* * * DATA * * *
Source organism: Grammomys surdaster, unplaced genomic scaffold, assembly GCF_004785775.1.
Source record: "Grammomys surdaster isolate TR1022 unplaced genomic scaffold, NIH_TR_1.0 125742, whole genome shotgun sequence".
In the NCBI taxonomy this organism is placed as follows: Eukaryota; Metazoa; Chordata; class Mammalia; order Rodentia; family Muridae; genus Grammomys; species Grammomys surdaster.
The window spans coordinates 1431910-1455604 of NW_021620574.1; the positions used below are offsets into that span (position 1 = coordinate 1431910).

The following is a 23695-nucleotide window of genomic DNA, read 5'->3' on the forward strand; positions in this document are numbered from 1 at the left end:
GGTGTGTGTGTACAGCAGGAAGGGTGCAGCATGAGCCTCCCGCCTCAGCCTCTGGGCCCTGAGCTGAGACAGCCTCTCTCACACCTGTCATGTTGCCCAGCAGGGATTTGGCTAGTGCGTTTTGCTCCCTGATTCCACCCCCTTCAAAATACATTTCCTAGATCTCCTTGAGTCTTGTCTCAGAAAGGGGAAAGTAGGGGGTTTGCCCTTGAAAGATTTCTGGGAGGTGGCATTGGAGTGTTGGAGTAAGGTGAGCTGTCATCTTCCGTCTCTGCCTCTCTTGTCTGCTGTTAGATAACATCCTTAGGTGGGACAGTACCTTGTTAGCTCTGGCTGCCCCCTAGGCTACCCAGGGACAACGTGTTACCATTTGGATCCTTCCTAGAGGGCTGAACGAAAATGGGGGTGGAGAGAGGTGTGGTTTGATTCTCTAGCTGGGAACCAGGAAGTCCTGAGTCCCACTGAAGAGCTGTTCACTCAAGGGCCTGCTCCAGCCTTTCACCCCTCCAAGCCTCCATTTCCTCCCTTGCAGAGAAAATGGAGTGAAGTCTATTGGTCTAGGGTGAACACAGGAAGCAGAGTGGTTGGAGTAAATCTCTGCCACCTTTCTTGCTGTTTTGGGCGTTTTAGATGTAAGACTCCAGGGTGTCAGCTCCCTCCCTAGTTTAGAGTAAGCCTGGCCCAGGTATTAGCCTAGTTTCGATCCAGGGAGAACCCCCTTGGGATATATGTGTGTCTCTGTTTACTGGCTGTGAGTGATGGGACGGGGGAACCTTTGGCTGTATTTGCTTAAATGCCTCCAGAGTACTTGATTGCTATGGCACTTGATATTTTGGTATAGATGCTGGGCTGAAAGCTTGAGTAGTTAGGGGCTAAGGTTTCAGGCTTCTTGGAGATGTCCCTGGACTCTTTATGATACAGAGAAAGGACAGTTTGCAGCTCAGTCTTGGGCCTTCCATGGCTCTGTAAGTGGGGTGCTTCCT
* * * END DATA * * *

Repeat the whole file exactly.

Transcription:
Source organism: Grammomys surdaster, unplaced genomic scaffold, assembly GCF_004785775.1.
Source record: "Grammomys surdaster isolate TR1022 unplaced genomic scaffold, NIH_TR_1.0 125742, whole genome shotgun sequence".
In the NCBI taxonomy this organism is placed as follows: Eukaryota; Metazoa; Chordata; class Mammalia; order Rodentia; family Muridae; genus Grammomys; species Grammomys surdaster.
The window spans coordinates 1431910-1455604 of NW_021620574.1; the positions used below are offsets into that span (position 1 = coordinate 1431910).

The following is a 23695-nucleotide window of genomic DNA, read 5'->3' on the forward strand; positions in this document are numbered from 1 at the left end:
GGTGTGTGTGTACAGCAGGAAGGGTGCAGCATGAGCCTCCCGCCTCAGCCTCTGGGCCCTGAGCTGAGACAGCCTCTCTCACACCTGTCATGTTGCCCAGCAGGGATTTGGCTAGTGCGTTTTGCTCCCTGATTCCACCCCCTTCAAAATACATTTCCTAGATCTCCTTGAGTCTTGTCTCAGAAAGGGGAAAGTAGGGGGTTTGCCCTTGAAAGATTTCTGGGAGGTGGCATTGGAGTGTTGGAGTAAGGTGAGCTGTCATCTTCCGTCTCTGCCTCTCTTGTCTGCTGTTAGATAACATCCTTAGGTGGGACAGTACCTTGTTAGCTCTGGCTGCCCCCTAGGCTACCCAGGGACAACGTGTTACCATTTGGATCCTTCCTAGAGGGCTGAACGAAAATGGGGGTGGAGAGAGGTGTGGTTTGATTCTCTAGCTGGGAACCAGGAAGTCCTGAGTCCCACTGAAGAGCTGTTCACTCAAGGGCCTGCTCCAGCCTTTCACCCCTCCAAGCCTCCATTTCCTCCCTTGCAGAGAAAATGGAGTGAAGTCTATTGGTCTAGGGTGAACACAGGAAGCAGAGTGGTTGGAGTAAATCTCTGCCACCTTTCTTGCTGTTTTGGGCGTTTTAGATGTAAGACTCCAGGGTGTCAGCTCCCTCCCTAGTTTAGAGTAAGCCTGGCCCAGGTATTAGCCTAGTTTCGATCCAGGGAGAACCCCCTTGGGATATATGTGTGTCTCTGTTTACTGGCTGTGAGTGATGGGACGGGGGAACCTTTGGCTGTATTTGCTTAAATGCCTCCAGAGTACTTGATTGCTATGGCACTTGATATTTTGGTATAGATGCTGGGCTGAAAGCTTGAGTAGTTAGGGGCTAAGGTTTCAGGCTTCTTGGAGATGTCCCTGGACTCTTTATGATACAGAGAAAGGACAGTTTGCAGCTCAGTCTTGGGCCTTCCATGGCTCTGTAAGTGGGGTGCTTCCT